Slack's original logo, 2013-2019. First designed by Moeed Mohammad and Stewart Butterfield, later refined by Hubert Florin.

A Preview Release

Stewart sent an internal memo (a public version of which was subsequently published) to the team on July 31st that started with this:

We launch in less than two weeks. We just started on a video. The “big redesign” of all our clients and website is about to begin. We have lots of ugly, unfinished user-facing bits left to clean up. We’re still testing copy for a landing page (and then we have to make a “real” one). We don’t even have a logo. But, fuck it, we’re still going to launch.

This kicked off two of the most productive weeks in the company’s history. While the layout and functionality of the product didn’t need any major changes, we did need to harmonize all of our fonts, color palettes, and UI styles. We needed to develop not just a brand, but a coherent identity. 

And, crucially, we had to confront a problem that we hadn’t yet faced: how to explain Slack to someone we didn’t know using just some words on a webpage, and to convince them that it’s worth their time to give it a shot.

Slack’s homepage in August 2013

For most companies, the end goal of this sort of launch would be a beta release. In the world of SaaS, the word “beta” connotes a very specific phase of the software development cycle. It tells people that the software is still “wet clay” and subject to drastic changes. More crucially, it also signals to prospective users that they should expect to find a rat’s nest of bugs. People who join beta releases opt into doing the extra work of reporting these bugs and dealing with the general frustration of unreliable software — they accept this as the price of getting early access to promising new technology.

We realized that this price would be too steep for Slack. If we were asking companies to move their communications entirely into our product, very few of them would opt into it if we told them that it would be unreliable and buggy. 

And, at this point, Slack truly wasn’t a “beta” product. It worked well. We’d been using it exclusively for our own communication for nearly six months. Our own intolerance for bugs that inhibited our day-to-day work meant that we fixed bugs almost as quickly as we created them; we were confident that our earliest users wouldn’t have to moonlight as our QA team.

The core features we believed every team needed to communicate effectively were completely built and integrated. The foundation of Slack was complete and set; we’d moved to the phase of adding utility, sophistication, and polish on top of it.

So, instead of launching a beta, our August 13th launch became a “Preview Release.” In the same memo, Stewart described the goals of the Preview Release:

The goal of this launch is to fill up the queue with a large number of companies/teams that would be good potential customers for Slack. Specifically, we’d like at least 1,000 signups, of which 200 are “qualified leads” (in this case, that means that the signup is coming from someone who has a chance of getting their team to use Slack and the team is the type of team that could benefit from Slack).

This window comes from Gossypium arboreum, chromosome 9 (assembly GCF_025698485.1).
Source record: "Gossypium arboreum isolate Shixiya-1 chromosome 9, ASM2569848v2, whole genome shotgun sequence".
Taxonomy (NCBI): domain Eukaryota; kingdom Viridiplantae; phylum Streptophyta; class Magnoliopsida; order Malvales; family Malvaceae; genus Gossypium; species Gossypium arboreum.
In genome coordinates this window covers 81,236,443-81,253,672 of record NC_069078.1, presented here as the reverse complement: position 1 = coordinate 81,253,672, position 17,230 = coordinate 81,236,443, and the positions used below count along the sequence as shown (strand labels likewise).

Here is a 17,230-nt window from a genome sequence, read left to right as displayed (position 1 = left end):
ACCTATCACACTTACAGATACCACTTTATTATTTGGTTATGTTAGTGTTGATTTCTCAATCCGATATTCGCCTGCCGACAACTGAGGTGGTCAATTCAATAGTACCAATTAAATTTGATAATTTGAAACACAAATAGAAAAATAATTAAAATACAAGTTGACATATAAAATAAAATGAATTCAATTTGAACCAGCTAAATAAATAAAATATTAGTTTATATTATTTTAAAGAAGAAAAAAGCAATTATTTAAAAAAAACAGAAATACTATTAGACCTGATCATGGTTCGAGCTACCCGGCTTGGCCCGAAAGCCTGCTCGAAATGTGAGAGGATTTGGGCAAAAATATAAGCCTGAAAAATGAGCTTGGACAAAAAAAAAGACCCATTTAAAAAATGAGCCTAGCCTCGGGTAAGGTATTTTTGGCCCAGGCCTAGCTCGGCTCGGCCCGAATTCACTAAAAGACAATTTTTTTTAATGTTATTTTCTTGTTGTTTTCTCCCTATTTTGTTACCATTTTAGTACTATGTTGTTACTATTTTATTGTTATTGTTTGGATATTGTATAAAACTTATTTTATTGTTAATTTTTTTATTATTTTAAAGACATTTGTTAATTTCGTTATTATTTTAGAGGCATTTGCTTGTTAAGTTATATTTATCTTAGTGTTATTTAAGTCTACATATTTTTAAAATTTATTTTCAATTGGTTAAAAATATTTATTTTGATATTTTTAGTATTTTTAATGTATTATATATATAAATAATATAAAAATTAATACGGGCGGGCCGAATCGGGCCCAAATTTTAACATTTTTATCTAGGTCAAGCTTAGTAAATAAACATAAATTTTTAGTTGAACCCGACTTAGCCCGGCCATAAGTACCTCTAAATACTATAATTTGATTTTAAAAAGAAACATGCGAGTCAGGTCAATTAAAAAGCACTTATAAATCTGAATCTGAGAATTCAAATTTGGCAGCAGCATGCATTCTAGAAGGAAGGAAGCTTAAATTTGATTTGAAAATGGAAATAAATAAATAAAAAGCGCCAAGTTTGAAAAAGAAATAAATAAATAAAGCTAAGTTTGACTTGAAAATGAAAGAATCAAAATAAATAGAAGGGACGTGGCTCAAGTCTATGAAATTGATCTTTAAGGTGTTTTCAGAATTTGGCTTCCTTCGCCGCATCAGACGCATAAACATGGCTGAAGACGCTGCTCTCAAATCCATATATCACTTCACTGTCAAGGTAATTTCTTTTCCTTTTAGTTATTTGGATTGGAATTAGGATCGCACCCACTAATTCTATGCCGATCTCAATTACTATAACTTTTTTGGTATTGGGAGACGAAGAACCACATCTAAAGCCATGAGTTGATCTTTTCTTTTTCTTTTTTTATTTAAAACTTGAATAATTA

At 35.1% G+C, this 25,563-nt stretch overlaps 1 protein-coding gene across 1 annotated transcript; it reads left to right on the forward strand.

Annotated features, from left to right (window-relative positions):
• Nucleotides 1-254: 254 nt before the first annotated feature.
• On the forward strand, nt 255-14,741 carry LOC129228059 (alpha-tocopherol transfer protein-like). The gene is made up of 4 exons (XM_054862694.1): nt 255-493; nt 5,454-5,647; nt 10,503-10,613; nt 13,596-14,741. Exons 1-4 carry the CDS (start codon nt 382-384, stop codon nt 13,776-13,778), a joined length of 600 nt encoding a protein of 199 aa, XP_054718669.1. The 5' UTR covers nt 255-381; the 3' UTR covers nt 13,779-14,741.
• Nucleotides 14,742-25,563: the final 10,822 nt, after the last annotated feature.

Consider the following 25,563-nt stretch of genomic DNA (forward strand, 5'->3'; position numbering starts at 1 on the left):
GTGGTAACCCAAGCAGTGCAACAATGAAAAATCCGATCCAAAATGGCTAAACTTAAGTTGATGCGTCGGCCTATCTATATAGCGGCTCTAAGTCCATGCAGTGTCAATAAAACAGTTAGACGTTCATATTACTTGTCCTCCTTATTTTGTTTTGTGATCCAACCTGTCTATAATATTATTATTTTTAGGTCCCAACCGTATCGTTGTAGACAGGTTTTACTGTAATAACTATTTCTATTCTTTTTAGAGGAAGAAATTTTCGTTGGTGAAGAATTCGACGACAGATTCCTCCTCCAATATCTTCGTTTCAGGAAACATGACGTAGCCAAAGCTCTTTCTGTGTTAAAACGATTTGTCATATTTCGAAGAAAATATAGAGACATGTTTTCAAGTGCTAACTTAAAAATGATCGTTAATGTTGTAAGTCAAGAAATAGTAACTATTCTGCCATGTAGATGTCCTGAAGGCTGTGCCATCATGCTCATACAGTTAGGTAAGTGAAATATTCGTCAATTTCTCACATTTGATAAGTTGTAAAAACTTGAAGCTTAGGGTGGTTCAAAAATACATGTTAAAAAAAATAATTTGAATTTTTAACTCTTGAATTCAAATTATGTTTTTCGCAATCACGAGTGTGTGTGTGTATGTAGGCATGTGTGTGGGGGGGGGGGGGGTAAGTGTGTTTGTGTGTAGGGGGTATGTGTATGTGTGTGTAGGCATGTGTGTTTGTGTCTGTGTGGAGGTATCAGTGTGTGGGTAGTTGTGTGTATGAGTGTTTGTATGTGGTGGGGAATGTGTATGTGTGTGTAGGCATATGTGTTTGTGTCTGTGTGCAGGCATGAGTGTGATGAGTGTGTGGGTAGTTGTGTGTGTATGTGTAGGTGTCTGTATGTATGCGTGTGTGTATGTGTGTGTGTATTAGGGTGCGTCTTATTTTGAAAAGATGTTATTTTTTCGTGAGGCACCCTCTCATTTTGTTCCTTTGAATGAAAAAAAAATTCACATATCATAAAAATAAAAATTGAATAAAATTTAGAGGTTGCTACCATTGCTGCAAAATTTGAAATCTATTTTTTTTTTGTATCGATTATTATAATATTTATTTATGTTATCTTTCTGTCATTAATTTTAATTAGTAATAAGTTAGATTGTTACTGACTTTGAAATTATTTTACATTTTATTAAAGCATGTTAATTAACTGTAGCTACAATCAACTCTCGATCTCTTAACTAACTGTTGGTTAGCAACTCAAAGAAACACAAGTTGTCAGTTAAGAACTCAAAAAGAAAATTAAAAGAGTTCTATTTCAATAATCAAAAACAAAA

Following this launch, we will be triaging the most important tweaks, fixes, bits of polish, etc., in order to increase the likelihood that someone who hears about Slack becomes someone who uses Slack with their team (so, along the way, increasing the odds that they are able to get their team to try it, increasing the odds that the team sticks with it, etc.) Inviting 200 or so new teams in over the course of six weeks should give us enough learning and enough “tries” that we are able to fix the biggest problems.

The problems we were looking for during this period were our own blind spots. As a small team of people who’d spent their entire careers in software, we had no idea how our product would work in companies unlike those we’d worked in, and for people whose jobs were different from any we’d ever held. 

This was not Stewart’s first time around the block. He knew how hard it was to get people to try something new, let alone stick around long enough for it to become part of their daily life. Despite our initial momentum and positive feedback from our early alpha users, he knew how important it was to get this next phase right.

Our Preview Release went live on August 13th, 2013, complete with a new website, updated UI, and a signup form. Put in your email address and we’ll invite you when we have capacity.

On the first day, 8,000 people signed up. Within two weeks, 15,000 had signed up.

We realized that we’d have to revise our plan to bring on 200 companies over the next 6 weeks — we had to invite everyone.

Our first tweet from the @slackhq Twitter account